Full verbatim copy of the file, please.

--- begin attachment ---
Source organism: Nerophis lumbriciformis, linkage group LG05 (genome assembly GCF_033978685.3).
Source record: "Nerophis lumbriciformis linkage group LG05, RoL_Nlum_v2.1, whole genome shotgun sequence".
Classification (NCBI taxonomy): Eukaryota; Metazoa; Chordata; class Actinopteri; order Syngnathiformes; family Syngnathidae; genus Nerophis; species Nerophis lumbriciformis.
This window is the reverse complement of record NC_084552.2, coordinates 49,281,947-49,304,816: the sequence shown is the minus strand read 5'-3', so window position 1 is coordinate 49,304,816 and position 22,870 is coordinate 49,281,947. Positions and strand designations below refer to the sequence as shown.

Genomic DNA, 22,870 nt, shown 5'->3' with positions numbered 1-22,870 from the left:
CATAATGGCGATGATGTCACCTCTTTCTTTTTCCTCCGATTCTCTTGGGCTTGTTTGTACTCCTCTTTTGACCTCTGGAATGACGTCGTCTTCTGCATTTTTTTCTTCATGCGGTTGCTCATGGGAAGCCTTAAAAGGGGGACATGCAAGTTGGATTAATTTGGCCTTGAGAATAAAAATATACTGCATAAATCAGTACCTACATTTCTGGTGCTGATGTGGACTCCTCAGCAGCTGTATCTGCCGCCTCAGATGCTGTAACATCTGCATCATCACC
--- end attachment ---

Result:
Source organism: Nerophis lumbriciformis, linkage group LG05 (genome assembly GCF_033978685.3).
Source record: "Nerophis lumbriciformis linkage group LG05, RoL_Nlum_v2.1, whole genome shotgun sequence".
Classification (NCBI taxonomy): Eukaryota; Metazoa; Chordata; class Actinopteri; order Syngnathiformes; family Syngnathidae; genus Nerophis; species Nerophis lumbriciformis.
This window is the reverse complement of record NC_084552.2, coordinates 49,281,947-49,304,816: the sequence shown is the minus strand read 5'-3', so window position 1 is coordinate 49,304,816 and position 22,870 is coordinate 49,281,947. Positions and strand designations below refer to the sequence as shown.

Genomic DNA, 22,870 nt, shown 5'->3' with positions numbered 1-22,870 from the left:
CATAATGGCGATGATGTCACCTCTTTCTTTTTCCTCCGATTCTCTTGGGCTTGTTTGTACTCCTCTTTTGACCTCTGGAATGACGTCGTCTTCTGCATTTTTTTCTTCATGCGGTTGCTCATGGGAAGCCTTAAAAGGGGGACATGCAAGTTGGATTAATTTGGCCTTGAGAATAAAAATATACTGCATAAATCAGTACCTACATTTCTGGTGCTGATGTGGACTCCTCAGCAGCTGTATCTGCCGCCTCAGATGCTGTAACATCTGCATCATCACC